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Review: The Waitresses Beyond 'Christmas Wrapping'

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Dec 25, 2013 | 8:00am EST

The Waitresses, Just Desserts compilationOmnivore Recordings

You've no doubt heard it a dozen times since Black Friday: a bouncy, sax-inflected new wave tune with the insistently catchy chorus "Merry Christmas, Merry Christmas/But I think I'll miss this one this year." One of the few holiday standards to come out of the 1980s, The Waitresses' "Christmas Wrapping" is a smart, funny and ultimately quite sweet bit of urban cynicism that's a much needed corrective to the saccharine nature of most holiday music. But in the decades since its first release in 1981, it's increasingly overshadowed the rest of this underappreciated band's work. Just Desserts: The Complete Waitresses (Omnivore Records) is a long-overdue set that finally addresses that imbalance.

The core of The Waitresses was songwriter Chris Butler, whose lyrics addressed modern angst and alienation with more humor and heart than most of his post-punk brethren, and singer Patty Donohue. Donohue's persona, shaped in part by Butler's songs, was something new for women in rock: as tough as Patti Smith or her fellow northern Ohio native Chrissie Hynde but with an endearing edge of self-conscious vulnerability and an Everywoman vibe, both of which are on full display on the diary-like verses of "Christmas Wrapping." (Butler says in this collection's illuminating liner notes that he imagined Donohue's persona as the listener's cool big sister.) Donohue could certainly play the new wave sex kitten: see the wonderfully bitchy/flirty "I Know What Boys Like," the single The Waitresses were best known for before the ascendance of "Christmas Wrapping." But songs like the post-breakup character study "No Guilt" and the sneakily uplifting "Wasn't Tomorrow Wonderful?," a self-empowerment anthem disguised as a snarky pop song, are emotionally richer, funnier and more memorably vivid than most of what was going on in the early 1980s.

As a band, The Waitresses had chops as well. Started in Butler and Donohue's native Akron but finally assembled after they moved to New York, the group included drummer Billy Ficca (formerly of punk icons Television) and featured the skronking, free jazz-influenced saxophone of Mars Williams, who had studied under experimental music legend Anthony Braxton. The addition of bassist Tracy Wormworth just after the recording of their 1982 debut Wasn't Tomorrow Wonderful? (she appears in the band photo on the back cover, but didn't actually play on the album) added a more dancefloor-friendly edge to the follow-up Bruiseology that suggested The Waitresses could adapt with the times as the '80s progressed. But as Butler mentions in the compilation's liner notes, Bruiseology was a darker and more cynical album than its predecessor that had the bad fortune to be released in the summer of 1983, a pop culture moment where the bright-and-shiny likes of Kajagoogoo's "Too Shy" were more in keeping with the Zeitgeist.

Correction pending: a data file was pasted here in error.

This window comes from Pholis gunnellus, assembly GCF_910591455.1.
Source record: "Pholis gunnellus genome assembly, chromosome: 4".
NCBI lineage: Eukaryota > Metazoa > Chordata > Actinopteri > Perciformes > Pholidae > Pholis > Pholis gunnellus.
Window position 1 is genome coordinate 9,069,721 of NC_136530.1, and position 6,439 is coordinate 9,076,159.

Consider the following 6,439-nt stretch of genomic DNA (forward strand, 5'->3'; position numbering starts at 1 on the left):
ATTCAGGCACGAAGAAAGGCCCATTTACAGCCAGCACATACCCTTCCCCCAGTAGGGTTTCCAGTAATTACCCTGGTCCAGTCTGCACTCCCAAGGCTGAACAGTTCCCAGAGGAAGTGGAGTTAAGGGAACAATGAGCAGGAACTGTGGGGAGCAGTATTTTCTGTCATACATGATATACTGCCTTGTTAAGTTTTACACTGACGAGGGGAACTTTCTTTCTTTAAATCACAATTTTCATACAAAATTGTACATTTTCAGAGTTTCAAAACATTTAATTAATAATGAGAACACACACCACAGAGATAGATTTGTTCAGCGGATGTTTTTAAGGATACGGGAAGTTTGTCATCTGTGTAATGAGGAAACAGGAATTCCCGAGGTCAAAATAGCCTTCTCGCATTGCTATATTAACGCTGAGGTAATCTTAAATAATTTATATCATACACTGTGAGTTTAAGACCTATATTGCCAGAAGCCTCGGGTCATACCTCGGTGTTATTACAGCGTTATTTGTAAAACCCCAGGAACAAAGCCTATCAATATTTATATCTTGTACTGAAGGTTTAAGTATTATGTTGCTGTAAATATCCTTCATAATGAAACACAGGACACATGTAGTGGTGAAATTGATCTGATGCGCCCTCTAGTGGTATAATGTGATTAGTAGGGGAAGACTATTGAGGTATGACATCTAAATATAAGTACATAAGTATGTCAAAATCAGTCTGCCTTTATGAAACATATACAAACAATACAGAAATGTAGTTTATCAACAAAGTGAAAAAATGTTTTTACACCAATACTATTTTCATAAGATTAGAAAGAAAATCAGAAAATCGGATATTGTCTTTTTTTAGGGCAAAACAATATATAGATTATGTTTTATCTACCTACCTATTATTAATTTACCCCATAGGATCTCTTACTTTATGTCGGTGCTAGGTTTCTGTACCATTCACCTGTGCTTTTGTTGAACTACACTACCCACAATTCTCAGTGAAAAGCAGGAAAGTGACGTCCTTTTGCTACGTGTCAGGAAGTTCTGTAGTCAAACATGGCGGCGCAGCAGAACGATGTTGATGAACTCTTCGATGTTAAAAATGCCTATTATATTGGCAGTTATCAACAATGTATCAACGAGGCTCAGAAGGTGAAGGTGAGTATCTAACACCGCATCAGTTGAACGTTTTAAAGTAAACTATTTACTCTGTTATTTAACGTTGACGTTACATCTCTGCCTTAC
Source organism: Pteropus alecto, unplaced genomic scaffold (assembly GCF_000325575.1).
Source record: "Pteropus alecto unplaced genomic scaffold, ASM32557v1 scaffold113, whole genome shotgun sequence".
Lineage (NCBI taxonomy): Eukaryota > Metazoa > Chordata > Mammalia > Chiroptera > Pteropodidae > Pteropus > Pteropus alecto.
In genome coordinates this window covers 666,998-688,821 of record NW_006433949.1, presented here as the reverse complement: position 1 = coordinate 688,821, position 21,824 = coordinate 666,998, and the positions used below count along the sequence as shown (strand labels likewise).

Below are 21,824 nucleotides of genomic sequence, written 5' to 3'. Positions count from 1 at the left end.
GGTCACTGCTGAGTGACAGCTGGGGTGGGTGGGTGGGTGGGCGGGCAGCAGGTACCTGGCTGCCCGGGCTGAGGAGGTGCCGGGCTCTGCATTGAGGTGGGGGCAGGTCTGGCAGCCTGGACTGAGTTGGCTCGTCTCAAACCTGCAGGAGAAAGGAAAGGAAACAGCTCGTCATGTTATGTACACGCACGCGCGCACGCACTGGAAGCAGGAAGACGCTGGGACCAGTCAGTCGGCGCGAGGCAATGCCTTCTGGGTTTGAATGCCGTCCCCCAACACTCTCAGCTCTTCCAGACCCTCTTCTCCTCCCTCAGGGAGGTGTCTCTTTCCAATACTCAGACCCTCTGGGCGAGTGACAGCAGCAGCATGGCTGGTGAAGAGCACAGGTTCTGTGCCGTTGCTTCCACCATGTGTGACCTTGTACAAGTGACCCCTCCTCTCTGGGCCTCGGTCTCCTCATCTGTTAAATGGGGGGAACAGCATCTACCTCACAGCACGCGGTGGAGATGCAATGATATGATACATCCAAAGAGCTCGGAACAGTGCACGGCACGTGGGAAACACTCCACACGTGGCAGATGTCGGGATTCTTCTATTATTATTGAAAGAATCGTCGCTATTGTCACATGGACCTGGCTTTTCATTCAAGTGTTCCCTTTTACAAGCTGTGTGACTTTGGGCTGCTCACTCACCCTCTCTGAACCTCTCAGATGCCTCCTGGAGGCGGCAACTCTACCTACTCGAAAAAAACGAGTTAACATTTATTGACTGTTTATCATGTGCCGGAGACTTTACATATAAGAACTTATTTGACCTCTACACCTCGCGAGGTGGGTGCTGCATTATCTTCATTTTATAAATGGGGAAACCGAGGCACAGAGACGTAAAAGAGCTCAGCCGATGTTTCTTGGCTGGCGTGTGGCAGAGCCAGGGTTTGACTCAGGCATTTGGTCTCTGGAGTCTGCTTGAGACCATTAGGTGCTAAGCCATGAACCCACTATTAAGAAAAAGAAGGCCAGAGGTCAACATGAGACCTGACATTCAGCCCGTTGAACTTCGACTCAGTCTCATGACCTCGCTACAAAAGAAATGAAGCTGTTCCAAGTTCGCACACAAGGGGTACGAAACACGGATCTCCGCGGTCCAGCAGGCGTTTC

Unfortunately, Bruiseology was clearly recorded by a band in the process of breaking up: Wormworth sings the album's most dance-oriented song, "Spin," and the instrumental "Pleasure" sounds like it had lyrics that were never recorded. The band fell apart amidst rumors of substance abuse problems, and after an abortive attempt to start over with singer Holly Beth Vincent (late of Holly and the Italians, whose "Tell That Girl To Shut Up" is an oft-covered power pop fave), the Waitresses were finished by 1984. Sadly, they were never able to hit the 1980s reunion circuit to capitalize on the slow-rising success of "Christmas Wrapping": Patty Donohue died of lung cancer in 1996. After 25 years' worth of half-assed CD compilations (Bruiseology and the 1982 EP I Could Rule The World If I Could Only Get The Parts had never been reissued in full), Just Desserts: The Complete Waitresses finally lays out everything that made The Waitresses one of the great lost bands of their time. Now that "Christmas Wrapping" season is coming to an end, dive in and discover what else they could do.

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